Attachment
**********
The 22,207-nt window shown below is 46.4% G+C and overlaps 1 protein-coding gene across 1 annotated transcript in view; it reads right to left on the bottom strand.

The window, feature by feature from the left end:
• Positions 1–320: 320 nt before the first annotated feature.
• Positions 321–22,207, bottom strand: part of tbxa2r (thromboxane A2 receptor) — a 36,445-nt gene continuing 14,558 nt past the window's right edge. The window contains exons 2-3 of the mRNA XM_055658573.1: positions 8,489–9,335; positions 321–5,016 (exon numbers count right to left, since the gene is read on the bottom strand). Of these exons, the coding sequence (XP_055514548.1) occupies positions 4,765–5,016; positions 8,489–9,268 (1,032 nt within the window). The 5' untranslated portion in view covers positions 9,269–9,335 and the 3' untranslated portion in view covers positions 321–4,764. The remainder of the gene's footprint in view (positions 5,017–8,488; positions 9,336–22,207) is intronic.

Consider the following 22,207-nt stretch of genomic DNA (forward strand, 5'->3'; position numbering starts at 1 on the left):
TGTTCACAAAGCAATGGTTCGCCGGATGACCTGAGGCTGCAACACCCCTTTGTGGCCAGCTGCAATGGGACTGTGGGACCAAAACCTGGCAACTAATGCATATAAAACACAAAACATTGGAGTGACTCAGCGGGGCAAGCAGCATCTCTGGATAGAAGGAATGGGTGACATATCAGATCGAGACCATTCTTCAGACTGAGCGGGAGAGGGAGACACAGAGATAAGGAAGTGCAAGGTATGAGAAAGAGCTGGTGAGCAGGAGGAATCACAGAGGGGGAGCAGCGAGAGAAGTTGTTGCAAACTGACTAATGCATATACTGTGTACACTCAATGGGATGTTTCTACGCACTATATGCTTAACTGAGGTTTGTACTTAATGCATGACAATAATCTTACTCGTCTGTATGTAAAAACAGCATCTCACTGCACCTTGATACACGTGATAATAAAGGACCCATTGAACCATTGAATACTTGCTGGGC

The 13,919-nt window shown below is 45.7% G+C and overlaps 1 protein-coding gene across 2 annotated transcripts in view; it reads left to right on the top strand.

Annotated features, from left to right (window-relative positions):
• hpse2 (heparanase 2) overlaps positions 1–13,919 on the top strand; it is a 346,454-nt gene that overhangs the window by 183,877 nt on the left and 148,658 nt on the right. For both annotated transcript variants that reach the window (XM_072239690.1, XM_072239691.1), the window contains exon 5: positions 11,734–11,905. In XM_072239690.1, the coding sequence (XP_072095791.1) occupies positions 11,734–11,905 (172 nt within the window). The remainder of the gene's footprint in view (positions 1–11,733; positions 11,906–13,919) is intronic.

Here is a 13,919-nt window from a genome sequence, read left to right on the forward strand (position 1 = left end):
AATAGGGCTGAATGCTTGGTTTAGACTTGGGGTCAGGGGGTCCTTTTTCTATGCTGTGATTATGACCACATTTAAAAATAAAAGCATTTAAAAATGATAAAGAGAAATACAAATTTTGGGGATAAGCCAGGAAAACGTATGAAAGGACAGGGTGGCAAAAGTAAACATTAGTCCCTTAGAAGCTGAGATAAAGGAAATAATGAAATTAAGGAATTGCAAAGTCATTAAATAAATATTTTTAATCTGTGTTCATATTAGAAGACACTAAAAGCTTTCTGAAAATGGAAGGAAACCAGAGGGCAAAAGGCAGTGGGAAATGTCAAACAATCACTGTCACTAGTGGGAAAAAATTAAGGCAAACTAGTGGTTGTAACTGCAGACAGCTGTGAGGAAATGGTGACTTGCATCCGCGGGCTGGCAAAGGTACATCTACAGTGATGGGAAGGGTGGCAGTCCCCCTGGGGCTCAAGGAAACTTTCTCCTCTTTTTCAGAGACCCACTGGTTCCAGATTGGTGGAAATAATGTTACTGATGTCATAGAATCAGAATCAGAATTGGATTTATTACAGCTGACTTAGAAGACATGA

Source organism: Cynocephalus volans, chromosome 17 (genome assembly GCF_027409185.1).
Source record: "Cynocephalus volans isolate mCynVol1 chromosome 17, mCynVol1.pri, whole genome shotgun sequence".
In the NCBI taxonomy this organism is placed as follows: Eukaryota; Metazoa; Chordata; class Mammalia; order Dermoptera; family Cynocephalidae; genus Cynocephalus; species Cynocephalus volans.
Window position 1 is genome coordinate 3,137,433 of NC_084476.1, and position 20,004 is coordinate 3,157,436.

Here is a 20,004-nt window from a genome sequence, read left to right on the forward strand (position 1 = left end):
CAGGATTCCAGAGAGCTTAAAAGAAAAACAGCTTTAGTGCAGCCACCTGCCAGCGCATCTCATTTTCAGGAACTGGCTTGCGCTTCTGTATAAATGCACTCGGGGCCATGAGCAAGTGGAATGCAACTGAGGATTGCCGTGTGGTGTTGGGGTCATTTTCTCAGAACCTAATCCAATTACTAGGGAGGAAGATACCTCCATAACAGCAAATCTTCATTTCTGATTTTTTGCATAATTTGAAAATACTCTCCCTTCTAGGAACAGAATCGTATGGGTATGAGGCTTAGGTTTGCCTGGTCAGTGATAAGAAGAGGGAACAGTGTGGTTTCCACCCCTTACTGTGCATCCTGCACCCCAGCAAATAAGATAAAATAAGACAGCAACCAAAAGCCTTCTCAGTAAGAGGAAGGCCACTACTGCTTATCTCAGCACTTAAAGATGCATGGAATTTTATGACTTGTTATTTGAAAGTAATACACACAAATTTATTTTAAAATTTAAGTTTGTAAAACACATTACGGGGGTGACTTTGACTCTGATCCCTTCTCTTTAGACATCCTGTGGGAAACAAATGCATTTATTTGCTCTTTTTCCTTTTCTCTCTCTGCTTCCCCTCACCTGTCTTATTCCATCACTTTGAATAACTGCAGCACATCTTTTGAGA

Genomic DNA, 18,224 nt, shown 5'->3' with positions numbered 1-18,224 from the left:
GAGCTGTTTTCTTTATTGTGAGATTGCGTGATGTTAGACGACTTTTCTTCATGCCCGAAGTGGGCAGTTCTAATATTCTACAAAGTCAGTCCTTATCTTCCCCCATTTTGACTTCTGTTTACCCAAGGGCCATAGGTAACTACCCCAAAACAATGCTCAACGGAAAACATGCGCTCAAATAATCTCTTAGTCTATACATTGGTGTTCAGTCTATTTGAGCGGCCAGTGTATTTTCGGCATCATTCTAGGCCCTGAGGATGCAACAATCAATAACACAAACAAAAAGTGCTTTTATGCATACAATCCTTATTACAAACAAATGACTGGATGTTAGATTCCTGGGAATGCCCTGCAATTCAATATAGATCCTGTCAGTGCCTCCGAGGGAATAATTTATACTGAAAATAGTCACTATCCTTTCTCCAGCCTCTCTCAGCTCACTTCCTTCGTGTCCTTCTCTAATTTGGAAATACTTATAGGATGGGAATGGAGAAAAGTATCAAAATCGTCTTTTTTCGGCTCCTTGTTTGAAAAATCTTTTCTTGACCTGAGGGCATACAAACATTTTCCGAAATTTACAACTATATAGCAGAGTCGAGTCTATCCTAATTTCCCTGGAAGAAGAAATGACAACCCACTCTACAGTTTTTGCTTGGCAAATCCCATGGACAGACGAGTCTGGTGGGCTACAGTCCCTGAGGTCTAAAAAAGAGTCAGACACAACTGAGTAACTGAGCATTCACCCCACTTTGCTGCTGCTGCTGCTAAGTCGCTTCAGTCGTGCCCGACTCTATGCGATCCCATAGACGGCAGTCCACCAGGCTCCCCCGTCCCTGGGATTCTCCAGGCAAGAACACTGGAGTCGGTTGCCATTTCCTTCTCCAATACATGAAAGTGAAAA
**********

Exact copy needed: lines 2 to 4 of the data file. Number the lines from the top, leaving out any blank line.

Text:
The window, feature by feature from the left end:
• Positions 1–320: 320 nt before the first annotated feature.
• Positions 321–22,207, bottom strand: part of tbxa2r (thromboxane A2 receptor) — a 36,445-nt gene continuing 14,558 nt past the window's right edge. The window contains exons 2-3 of the mRNA XM_055658573.1: positions 8,489–9,335; positions 321–5,016 (exon numbers count right to left, since the gene is read on the bottom strand). Of these exons, the coding sequence (XP_055514548.1) occupies positions 4,765–5,016; positions 8,489–9,268 (1,032 nt within the window). The 5' untranslated portion in view covers positions 9,269–9,335 and the 3' untranslated portion in view covers positions 321–4,764. The remainder of the gene's footprint in view (positions 5,017–8,488; positions 9,336–22,207) is intronic.